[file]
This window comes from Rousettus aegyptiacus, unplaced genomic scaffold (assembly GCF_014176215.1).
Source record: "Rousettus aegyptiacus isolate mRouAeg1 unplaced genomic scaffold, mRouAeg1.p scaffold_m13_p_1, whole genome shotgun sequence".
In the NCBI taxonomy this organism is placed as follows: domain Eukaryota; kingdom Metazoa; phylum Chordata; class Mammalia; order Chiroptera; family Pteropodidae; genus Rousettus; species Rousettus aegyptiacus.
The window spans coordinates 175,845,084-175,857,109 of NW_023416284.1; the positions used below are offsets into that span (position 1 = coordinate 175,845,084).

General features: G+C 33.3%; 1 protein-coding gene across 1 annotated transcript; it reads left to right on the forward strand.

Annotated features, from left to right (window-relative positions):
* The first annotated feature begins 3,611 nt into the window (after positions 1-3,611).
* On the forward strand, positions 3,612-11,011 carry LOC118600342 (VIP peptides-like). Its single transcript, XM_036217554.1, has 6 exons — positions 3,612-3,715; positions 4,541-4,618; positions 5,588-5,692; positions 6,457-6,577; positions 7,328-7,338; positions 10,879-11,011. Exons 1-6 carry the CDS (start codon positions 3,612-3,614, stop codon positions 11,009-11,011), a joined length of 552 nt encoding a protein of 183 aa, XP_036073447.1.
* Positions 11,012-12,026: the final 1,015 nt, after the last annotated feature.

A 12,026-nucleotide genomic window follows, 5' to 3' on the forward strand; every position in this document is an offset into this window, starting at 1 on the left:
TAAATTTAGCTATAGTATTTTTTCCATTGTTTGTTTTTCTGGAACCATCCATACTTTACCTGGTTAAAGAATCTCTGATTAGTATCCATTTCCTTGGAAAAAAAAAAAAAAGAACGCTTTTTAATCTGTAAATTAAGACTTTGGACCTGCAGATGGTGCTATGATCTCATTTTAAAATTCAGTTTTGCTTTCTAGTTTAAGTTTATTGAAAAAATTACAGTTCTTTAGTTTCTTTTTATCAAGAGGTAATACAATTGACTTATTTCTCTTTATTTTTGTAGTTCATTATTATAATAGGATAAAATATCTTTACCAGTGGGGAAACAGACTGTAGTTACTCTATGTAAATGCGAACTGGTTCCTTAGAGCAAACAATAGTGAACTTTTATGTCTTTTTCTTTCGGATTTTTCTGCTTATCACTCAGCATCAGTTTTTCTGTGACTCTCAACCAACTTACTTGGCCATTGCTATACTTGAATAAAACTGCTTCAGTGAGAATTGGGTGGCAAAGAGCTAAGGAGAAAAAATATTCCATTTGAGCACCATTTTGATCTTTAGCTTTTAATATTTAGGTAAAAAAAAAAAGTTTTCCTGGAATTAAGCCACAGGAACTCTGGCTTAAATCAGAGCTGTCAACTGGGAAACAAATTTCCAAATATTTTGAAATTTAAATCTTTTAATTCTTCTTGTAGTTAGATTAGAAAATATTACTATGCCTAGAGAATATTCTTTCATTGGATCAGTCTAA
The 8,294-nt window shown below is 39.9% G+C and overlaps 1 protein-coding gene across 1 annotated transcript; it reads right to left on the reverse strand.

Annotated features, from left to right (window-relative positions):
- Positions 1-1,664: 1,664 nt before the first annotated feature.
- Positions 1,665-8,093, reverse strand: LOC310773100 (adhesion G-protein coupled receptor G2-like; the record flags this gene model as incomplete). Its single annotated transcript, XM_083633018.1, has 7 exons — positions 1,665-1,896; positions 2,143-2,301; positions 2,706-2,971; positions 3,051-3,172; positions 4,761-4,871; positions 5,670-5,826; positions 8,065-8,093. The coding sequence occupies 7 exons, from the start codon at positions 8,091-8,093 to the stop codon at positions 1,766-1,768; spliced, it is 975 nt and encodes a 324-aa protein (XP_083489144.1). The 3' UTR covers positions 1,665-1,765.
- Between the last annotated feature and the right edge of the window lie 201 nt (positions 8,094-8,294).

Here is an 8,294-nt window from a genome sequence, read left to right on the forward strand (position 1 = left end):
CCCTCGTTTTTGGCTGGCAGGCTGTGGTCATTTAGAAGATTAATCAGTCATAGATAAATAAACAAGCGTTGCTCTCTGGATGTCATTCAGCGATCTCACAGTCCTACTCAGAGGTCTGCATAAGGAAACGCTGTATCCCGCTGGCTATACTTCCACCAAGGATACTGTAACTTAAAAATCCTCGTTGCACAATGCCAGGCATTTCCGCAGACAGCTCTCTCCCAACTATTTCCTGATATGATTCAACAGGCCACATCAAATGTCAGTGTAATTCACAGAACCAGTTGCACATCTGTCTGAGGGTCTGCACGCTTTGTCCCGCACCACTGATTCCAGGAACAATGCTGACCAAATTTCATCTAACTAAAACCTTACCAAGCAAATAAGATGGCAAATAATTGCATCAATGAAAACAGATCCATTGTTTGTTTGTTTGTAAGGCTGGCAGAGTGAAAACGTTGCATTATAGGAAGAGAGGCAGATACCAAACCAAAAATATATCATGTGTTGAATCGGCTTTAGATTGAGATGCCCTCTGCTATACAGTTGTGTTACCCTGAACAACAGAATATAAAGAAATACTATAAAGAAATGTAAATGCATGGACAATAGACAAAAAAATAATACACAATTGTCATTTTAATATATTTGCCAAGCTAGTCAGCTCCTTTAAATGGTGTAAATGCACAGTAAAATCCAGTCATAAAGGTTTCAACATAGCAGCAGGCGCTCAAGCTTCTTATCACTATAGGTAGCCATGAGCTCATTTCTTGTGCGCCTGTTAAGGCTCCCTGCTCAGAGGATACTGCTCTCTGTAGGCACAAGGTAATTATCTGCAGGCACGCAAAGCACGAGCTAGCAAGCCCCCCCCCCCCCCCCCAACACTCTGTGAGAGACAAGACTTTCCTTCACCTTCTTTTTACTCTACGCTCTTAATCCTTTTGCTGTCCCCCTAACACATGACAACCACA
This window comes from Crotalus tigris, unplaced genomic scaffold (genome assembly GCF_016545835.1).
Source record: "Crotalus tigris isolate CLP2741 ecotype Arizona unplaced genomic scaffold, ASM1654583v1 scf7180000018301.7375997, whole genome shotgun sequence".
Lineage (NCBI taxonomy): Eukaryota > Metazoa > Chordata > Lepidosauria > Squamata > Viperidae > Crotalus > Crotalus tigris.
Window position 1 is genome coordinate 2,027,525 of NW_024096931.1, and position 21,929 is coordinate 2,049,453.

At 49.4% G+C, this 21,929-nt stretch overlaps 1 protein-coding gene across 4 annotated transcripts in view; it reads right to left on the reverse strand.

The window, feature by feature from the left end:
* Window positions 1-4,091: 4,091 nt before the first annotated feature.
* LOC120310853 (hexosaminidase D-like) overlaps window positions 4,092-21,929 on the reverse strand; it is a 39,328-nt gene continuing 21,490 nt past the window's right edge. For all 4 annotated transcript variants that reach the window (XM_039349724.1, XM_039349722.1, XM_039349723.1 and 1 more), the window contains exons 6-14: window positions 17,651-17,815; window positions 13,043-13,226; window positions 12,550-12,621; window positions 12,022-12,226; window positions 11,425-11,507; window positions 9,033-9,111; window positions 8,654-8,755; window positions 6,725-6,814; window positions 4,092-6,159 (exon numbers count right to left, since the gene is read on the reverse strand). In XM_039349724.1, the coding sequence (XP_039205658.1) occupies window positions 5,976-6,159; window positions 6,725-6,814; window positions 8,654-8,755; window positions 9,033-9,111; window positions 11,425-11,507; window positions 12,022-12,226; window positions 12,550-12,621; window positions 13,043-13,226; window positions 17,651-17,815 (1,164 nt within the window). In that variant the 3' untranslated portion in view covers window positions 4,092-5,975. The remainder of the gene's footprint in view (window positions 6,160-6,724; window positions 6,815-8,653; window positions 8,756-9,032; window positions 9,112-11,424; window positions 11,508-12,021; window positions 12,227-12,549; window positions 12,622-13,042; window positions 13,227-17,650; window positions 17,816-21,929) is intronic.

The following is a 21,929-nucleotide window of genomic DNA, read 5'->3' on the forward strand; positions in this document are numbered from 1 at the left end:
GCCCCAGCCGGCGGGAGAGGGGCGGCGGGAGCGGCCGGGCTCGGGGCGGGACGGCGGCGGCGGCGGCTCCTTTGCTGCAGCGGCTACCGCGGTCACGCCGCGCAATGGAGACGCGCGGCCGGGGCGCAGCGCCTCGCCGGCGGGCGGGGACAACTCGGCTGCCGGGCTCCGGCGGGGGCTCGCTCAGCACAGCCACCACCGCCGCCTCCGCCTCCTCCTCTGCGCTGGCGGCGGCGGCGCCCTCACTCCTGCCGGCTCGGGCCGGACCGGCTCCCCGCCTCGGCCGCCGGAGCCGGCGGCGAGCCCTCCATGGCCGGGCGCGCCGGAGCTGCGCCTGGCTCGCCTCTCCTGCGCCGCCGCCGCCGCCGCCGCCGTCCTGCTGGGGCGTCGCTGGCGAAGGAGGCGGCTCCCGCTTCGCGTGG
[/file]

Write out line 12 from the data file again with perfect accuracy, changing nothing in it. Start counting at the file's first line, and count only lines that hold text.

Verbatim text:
The 8,294-nt window shown below is 39.9% G+C and overlaps 1 protein-coding gene across 1 annotated transcript; it reads right to left on the reverse strand.